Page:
Chilling out in a sunny climate after organising three events over the past twelve months developing the future of Co-operative Education in Wales with Co-ops and Mutuals Wales, I have just finished reading “Citizen Clem: A Biography of Attlee: Winner of the Orwell Prize” by John Bew which I started reading six months ago.
The most memorable aspect can be found at the last few pages of the book that identify the contribution we can all make if we are to rebuild Co-operation as a social movement. This will be through our individual and collective endeavours.
At our next Social Co-operation Forum on December 15th 2017, Donna Coyle speaks about the outcome of a recent consultation response submitted by Care to Co-operate/Wales Co-operative Centre and others who shared their position.
Two types of small co-operatives are now to be exempted from Regulation as a domiciliary care / support service ‘Written Statement – Implementation of service regulation under the Regulation and Inspection of Social Care (Wales) Act 2016’ . The types are:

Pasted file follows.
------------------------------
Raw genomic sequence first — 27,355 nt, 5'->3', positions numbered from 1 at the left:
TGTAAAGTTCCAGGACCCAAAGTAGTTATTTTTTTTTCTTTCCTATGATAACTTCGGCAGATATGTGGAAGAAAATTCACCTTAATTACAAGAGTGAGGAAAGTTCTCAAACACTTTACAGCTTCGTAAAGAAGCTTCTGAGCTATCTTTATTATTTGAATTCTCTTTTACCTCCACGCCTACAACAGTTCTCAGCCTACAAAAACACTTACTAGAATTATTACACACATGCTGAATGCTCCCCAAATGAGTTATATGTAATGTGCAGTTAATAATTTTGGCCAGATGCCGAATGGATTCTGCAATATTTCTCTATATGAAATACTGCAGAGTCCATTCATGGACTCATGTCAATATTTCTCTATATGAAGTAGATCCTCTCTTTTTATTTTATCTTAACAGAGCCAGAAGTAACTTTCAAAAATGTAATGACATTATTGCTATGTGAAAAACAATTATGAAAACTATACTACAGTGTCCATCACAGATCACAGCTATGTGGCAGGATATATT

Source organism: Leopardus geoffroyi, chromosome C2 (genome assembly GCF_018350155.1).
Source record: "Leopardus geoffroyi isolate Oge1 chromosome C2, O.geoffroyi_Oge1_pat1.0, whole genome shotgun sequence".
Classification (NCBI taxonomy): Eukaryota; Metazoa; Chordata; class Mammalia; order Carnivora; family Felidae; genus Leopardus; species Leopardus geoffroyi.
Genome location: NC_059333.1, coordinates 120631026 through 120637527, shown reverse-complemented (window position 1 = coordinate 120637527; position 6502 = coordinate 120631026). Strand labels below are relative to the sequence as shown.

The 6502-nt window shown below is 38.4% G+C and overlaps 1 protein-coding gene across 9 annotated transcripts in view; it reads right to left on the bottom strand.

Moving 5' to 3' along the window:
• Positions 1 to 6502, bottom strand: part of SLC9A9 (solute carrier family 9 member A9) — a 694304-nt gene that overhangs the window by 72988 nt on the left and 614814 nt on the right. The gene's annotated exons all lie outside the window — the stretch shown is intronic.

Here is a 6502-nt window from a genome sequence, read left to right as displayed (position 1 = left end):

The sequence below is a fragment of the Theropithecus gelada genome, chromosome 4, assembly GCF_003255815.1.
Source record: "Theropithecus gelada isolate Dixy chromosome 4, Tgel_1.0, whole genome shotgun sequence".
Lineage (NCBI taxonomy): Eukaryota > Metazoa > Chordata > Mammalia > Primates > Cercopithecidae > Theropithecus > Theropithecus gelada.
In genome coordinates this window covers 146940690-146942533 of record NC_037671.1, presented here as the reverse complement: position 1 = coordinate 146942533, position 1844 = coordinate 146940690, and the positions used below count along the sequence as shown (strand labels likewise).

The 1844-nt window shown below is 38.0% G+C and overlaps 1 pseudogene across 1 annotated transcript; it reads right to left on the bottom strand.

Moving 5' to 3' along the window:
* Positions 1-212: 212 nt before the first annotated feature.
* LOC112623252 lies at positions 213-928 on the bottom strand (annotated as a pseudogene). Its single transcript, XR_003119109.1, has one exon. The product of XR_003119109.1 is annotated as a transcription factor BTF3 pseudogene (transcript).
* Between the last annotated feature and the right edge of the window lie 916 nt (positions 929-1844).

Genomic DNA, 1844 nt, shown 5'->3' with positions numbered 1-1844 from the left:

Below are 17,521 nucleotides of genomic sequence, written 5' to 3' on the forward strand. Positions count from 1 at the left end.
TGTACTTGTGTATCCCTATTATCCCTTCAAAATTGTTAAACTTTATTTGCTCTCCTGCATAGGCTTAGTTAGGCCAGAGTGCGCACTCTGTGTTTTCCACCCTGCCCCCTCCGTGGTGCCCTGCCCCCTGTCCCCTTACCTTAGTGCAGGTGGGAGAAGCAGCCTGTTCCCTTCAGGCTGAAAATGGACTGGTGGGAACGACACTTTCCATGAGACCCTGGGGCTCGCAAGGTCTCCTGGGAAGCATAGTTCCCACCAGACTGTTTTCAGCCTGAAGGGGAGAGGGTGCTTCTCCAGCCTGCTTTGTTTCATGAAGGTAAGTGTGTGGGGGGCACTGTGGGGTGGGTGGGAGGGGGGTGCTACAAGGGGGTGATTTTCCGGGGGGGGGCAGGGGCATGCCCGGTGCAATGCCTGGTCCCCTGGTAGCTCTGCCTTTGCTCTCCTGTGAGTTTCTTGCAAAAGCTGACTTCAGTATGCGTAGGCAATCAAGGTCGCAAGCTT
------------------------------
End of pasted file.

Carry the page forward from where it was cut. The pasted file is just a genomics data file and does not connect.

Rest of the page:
- An unincorporated Families’ Co-operative
- An incorporated micro co-operative that can take two forms – a Families Micro Co-operative or a co-operative of Personal Assistants wanting to offer their care and support to citizens who receive Direct Payments.
How does this relate to “Citizen Clem”? This book is an excellent single volume about an unassuming person who has achieved much in his lifetime and left an indelible mark on British society by bringing about radical reform whilst leading the Labour Party for twenty years and as Prime Minister from 1945-1951.
In 1937, Bew refers to Attlee paraphrasing an excerpt from ‘A Dream of John Ball’, one of the leaders of the Peasants’ Revolt in England in 1381. But this time it came with Attlee’s twist.
‘It is true as was said in John Ball, that the things we fight for turn out to be different from what we hoped and have to be fought for in other ways, but what is not proven is that if those causes .. for which we strove would inevitably have come about in another way. There is no warrant in history for this. It is only an optimistic assumption”.
Bew adds, “Not only was it fatalistic to give up …; it was also dangerous. There was no guarantee that the things for which Attlee had striven all his life would come about if he left the battlefield to others”.
Individually and collectively we can make change. Let us build upon hard work undertaken over nearly a decade in Wales, for we cannot assume the change we wish to make can be left to others.
Co-ops and Mutuals Wales